Dopamine regulates reproduction in part by modulating neuronal activity within the hypothalamic-pituitary-gonadal (HPG) axis. Previous studies suggested numerous mechanisms by which dopamine exerts inhibitory control over the HPG axis, ultimately changing the levels of sex steroids that regulate reproductive behaviors. However, it is not known whether these mechanisms are conserved across vertebrate species. In particular, it is unknown whether mechanisms underlying dopaminergic control of reproduction are shared between mammals and teleost fish. In mammals, dopamine directly inhibits GnRH1 hypothalamic neurons, the gatekeepers for activation of the HPG axis. Here, we demonstrate, for the first time in teleost fish, dopaminergic control of GnRH1 neurons via direct dopamine receptor type-2 (D2R) mediated inhibition within the hypothalamus. These results suggest that direct dopaminergic control of GnRH1 neurons via interactions in the hypothalamus is not exclusive to tetrapod reproductive control, but is likely conserved across vertebrate species.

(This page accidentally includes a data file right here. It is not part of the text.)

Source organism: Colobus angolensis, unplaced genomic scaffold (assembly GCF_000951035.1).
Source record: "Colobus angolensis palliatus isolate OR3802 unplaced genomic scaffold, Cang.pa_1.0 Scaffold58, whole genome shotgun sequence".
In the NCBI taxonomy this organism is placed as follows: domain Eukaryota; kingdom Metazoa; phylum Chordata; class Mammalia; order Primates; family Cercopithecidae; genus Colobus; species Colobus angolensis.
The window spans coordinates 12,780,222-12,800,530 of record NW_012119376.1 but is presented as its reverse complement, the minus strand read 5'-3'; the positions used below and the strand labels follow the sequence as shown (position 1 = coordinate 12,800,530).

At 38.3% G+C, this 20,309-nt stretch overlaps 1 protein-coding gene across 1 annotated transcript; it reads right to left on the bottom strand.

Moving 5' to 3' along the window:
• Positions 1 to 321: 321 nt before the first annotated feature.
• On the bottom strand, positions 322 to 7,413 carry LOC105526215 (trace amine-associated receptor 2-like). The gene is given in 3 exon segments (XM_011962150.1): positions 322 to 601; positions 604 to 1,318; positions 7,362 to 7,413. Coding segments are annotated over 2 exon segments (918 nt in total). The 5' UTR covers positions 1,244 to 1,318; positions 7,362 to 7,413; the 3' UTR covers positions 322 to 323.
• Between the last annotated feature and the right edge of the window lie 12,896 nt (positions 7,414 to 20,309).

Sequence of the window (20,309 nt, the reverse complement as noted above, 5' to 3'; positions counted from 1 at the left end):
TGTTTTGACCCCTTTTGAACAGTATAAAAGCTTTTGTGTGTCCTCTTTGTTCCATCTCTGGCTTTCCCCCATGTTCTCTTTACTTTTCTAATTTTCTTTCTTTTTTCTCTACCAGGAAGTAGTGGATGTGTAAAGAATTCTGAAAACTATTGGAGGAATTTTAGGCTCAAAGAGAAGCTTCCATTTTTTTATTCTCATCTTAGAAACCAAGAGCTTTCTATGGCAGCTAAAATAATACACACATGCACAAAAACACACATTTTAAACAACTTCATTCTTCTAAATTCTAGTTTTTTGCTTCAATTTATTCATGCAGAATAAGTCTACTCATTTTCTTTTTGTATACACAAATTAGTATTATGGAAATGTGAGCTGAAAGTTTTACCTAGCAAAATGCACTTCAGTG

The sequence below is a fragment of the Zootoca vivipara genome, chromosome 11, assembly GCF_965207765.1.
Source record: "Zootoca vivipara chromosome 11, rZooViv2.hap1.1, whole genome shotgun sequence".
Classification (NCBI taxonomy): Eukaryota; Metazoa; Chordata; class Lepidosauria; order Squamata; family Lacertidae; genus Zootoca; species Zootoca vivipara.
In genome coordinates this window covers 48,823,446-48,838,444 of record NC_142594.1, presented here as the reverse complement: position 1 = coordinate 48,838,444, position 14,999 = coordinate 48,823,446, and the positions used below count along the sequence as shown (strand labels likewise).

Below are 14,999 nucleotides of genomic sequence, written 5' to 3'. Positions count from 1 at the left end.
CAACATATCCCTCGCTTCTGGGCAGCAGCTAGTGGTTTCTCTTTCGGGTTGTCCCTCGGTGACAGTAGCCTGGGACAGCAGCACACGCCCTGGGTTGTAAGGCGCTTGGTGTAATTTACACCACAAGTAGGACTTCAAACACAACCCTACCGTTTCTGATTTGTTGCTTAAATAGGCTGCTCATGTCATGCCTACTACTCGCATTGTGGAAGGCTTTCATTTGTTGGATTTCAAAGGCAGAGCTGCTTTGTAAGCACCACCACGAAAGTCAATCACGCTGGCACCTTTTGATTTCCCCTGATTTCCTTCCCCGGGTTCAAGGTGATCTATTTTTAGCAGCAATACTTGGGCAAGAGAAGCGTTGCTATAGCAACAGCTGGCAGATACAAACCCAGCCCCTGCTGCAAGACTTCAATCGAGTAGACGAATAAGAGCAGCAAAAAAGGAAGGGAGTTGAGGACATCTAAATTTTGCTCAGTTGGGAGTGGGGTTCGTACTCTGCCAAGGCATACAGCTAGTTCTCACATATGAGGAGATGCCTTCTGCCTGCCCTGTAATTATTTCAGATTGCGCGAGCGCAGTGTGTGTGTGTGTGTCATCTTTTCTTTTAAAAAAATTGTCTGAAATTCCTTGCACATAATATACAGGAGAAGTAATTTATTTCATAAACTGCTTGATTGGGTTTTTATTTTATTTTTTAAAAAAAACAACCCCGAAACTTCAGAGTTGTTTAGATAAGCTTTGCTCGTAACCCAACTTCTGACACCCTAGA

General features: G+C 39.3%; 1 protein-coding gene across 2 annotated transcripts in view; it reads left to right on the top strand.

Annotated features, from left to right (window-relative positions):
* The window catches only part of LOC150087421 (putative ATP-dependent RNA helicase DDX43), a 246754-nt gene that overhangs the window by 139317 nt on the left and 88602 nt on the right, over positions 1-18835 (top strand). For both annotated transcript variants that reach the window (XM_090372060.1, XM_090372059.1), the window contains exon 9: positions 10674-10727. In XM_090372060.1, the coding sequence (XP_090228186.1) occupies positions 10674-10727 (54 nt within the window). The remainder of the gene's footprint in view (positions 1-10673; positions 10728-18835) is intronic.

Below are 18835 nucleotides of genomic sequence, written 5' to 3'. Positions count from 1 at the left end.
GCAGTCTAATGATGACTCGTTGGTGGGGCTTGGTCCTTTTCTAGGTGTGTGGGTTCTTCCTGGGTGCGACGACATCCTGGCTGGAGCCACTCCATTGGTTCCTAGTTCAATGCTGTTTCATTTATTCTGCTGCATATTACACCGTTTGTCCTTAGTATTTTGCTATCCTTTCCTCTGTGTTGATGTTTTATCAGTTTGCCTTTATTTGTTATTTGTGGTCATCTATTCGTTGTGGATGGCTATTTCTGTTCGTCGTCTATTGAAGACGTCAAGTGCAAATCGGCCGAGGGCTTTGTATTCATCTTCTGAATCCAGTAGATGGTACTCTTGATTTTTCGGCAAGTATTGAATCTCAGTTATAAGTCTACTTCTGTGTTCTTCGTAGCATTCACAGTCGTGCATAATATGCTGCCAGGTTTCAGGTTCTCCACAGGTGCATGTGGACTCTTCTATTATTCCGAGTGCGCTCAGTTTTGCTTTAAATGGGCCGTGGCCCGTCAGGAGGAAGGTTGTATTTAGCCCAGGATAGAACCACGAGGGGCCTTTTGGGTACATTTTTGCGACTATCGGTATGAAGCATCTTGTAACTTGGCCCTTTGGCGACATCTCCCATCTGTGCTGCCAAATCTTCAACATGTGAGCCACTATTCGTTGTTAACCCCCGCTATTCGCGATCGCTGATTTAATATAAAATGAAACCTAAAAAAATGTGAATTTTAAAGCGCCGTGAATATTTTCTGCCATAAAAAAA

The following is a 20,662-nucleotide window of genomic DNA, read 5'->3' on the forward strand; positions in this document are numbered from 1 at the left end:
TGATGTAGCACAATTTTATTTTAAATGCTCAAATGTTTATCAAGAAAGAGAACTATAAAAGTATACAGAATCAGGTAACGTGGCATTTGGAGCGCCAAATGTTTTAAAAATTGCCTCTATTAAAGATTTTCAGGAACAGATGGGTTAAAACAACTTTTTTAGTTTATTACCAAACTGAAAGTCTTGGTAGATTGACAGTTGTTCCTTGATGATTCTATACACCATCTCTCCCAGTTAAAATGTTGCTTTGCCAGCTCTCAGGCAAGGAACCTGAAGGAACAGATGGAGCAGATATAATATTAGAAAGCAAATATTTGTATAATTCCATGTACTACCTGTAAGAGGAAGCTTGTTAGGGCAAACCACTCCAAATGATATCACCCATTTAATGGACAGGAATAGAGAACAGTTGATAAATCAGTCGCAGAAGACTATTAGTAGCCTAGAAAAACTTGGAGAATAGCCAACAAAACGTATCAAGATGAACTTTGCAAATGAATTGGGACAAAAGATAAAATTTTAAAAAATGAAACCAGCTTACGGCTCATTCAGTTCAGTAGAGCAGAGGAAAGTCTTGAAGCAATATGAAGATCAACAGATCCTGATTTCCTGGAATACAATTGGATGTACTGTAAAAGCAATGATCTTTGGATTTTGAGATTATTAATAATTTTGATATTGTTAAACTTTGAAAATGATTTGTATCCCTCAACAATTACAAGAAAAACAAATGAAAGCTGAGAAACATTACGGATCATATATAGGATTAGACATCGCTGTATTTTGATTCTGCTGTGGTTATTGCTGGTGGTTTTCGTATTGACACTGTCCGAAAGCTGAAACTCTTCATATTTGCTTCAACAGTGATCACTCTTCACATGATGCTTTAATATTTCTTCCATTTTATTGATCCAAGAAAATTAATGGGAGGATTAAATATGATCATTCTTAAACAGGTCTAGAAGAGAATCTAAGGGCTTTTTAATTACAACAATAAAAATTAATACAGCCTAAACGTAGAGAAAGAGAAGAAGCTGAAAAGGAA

- Received August 5, 2016.
- Accepted October 4, 2016.
- © 2016. Published by The Company of Biologists Ltd